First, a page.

The 100,000-strong Turkish minority of Thrace is proudly attached to its roots – and equally cautious at Ankara’s religious-conservative drift.
- A recent webinar held for the launch of the Transatlantic Platform for Democracy in Turkey sheds light on the case that has fuelled new diplomatic tension between Turkey and Western countries.
- Turkey’s regime is trying to exploit the return of the Taliban in Kabul to reassert its regional power. But Erdoğan will be moving on a slippery ground.
- Turkey’s highest Court is to review a request to close down the leftist, pro-Kurdish party. Yet for the ruling AKP and its strongman, the political move could well backfire.
- The new US administration may well change its approach to Turkey, yet Erdoğan’s regime is unlikely to significantly review the foundations of its self-assigned macro-regional role— that of a revisionist player, ready to embark on a number of political and military adventures to assert its power and “right the wrongs of colonialism”. Yet someone, at some point, will call the bluff. So claims historian Kerem Öktem, a leading scholar on contemporary Turkish history and politics, in this talk with Reset DOC discussing AKP’s foreign policy in the age of Biden.
- France, and what it represents, appears in many respects to be a priority target for political Islam in general, and for its extremist avatars in particular. This not a coincidence, since France embodies a singular conception of freedom of expression inherent to laïcité, which it has historically elevated to the rank of a cardinal republican value. “France is an indivisible, laïque, democratic and social Republic. It ensures the equality before the law of all citizens without distinction of origin, race or religion. It respects all beliefs.” It is precisely this respect for all religious beliefs that has been called into question and manipulated for largely political purposes by neo-Ottoman Turkish President Recep Tayyip Erdogan amid the controversy generated by the republication, on September 2, 2020, of the cartoons of the Prophet Mohammed by the Charlie Hebdo weekly newspaper.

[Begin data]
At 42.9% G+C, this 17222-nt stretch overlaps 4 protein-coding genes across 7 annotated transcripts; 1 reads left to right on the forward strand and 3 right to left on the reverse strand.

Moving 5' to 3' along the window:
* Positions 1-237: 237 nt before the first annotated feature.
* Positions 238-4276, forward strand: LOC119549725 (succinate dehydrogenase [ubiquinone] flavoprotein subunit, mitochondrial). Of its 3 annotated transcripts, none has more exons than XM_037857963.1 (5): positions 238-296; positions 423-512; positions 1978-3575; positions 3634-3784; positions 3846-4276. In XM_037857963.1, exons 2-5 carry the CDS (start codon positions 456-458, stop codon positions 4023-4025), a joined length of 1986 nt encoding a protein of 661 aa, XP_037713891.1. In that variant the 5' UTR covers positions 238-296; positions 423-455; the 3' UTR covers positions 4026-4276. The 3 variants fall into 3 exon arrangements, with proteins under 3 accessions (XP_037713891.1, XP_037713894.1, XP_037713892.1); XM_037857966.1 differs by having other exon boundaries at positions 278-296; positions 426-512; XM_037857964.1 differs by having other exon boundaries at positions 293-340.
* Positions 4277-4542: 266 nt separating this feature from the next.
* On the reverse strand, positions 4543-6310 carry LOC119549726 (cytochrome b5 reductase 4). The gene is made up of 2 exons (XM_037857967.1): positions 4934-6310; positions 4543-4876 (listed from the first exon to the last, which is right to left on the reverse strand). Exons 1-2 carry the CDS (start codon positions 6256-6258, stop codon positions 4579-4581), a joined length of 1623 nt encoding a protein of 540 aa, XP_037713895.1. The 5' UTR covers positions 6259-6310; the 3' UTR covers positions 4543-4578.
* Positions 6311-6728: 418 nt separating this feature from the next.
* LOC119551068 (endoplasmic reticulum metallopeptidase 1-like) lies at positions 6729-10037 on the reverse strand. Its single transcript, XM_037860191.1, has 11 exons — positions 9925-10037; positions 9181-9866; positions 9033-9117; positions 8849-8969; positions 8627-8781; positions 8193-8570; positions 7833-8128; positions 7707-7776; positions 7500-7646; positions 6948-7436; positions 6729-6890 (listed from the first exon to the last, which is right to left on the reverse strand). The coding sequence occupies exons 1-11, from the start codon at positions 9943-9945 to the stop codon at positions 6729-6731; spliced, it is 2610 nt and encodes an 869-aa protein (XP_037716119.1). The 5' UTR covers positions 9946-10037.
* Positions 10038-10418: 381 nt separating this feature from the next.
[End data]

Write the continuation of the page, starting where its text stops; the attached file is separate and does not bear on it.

- Though beloved by Sufis and sultans, Üsküdar was not spared the ground-shaking reforms of the 19th and 20th centuries. In the second half of our history, we look at how Istanbul’s ‘holy land’ has fared in its two-century tryst with modernity.
- Turkish intellectual Cengiz Aktar speaks to ResetDOC in the wake of Hagia Sophia’s conversion into a mosque by Erdogan’s government
- Hagia Sophia, which means “divine wisdom” in Greek, has been subjected to many worldly yearnings of power and symbolism. There is no doubt that altering the status of the great church has always meant domination through control of its symbolism. President Erdogan frequently uses the Ottoman conquest and the right of the sword as part of his symbolic political vocabulary. However, there is a world of difference between the Ottoman conquest and transformation of the Church and Erdogan’s reversal of Ataturk’s decision.